Which leaves filling in my tax returns as the element I least enjoy!

        13. What do you most enjoy about face-to-face events and meeting your readers?

I’ve attended quite a few author events, which are lot of fun to do. People enjoy meeting writers and gaining an insight into the writer’s life. However, I’ve also attended book groups where the book of choice was Invasion of Privacy. It really is fun to meet readers who’ve got together to discuss, with me, the author, the book that’s fresher in their mind than mine! I end up getting queried on decisions I made, especially the death of one of the characters. It’s fun to defend and hear the feedback first hand.

        14. You worked in the IT field. Can you tell how this has impacted on your writing?

They say, ‘write what you know’. I’ve applied this in my books, adapting knowledge gained from my IT career to create a contemporary techno-thriller series, that is based on real world scenarios using modern day, not futuristic, technology. Sadly, the plot of my first book came true six weeks after publication, where a Russian hosted website was exposed. It had live video feeds being displayed publicly from private webcams inside people’s homes in the UK and USA, the backstory of my fictional novel. I hope the plot of Taking Up Serpents never comes true because, if it does, a lot of people will die because of the lack of security in medical devices.

        15. What two things frustrate you the most about the writing industry and how would you change these?

There remains a wall between traditionally published authors and self-published authors like myself. Having met lots of traditionally published crime fiction authors at the CrimeFest conference last year (where I was invited to be on a panel), I discovered that there are a whole set of issues that midlist authors, in particular, face when dealing with their publishers that I am glad I don’t have to deal with. Many of them are aware that the marketing innovation happening in the indie-author space is not being shared with them by their publishers. I believe there’s a massive opportunity for authors of all types to tear down this wall and help each other. But the large traditional publishers don’t appear to want this as they fight to hold on to their dominance, which is eroding day by day. In time, readers will choose, and their choice will be based on the best stories, especially as technology helps solve the discoverability problem for readers, by focusing on their tastes and not what’s being marketed to them.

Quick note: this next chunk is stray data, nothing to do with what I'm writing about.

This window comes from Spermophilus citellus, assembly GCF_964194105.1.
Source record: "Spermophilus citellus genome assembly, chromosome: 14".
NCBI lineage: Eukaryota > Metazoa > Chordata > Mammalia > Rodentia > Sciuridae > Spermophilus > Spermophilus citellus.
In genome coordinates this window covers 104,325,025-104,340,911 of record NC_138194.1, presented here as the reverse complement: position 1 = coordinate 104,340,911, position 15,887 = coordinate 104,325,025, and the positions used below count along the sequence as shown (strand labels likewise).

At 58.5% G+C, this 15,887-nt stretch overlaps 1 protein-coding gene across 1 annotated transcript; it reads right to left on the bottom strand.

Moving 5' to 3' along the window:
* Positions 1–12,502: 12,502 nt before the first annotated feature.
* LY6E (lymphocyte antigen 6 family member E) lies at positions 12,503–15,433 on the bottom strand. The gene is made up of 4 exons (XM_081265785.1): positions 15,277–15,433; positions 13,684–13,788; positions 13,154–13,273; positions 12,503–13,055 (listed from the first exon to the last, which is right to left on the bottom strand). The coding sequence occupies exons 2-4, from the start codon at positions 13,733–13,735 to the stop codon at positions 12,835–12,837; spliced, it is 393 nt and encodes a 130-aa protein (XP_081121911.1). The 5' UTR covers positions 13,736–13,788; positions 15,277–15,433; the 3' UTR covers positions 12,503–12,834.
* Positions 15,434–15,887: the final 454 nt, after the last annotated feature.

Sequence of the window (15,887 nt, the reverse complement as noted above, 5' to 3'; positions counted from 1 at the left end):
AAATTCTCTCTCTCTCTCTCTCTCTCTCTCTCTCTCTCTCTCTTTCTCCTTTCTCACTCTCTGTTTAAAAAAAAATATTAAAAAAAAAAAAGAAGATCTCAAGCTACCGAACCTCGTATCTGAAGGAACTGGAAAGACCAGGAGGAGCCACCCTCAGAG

16. What’s on your current to-do list?

Write the next scene in my latest novel. Write a newsletter for my mailing list, even though I’ve got very little actual news to share right now! Review and optimise my Facebook adverts. Onboard the next ten authors to my Author Platform Sidekick service, where I help authors expand their brands on Twitter. And fit in a week’s holiday to Portugal, where I’m with other friends who won’t appreciate me disappearing behind my laptop when I should be having fun with them in the sun! It’s a tough life!


It’s a tough life indeed but thank you Ian for sharing your writing life with me and my readers. I really appreciate the time you took out of your schedule and I wish you all the best with your fourth novel. Enjoy Portugal!

You can connect with Ian across his various social media platforms listed below and until next time Happy Reading and Happy Writing!







Amazon link to books: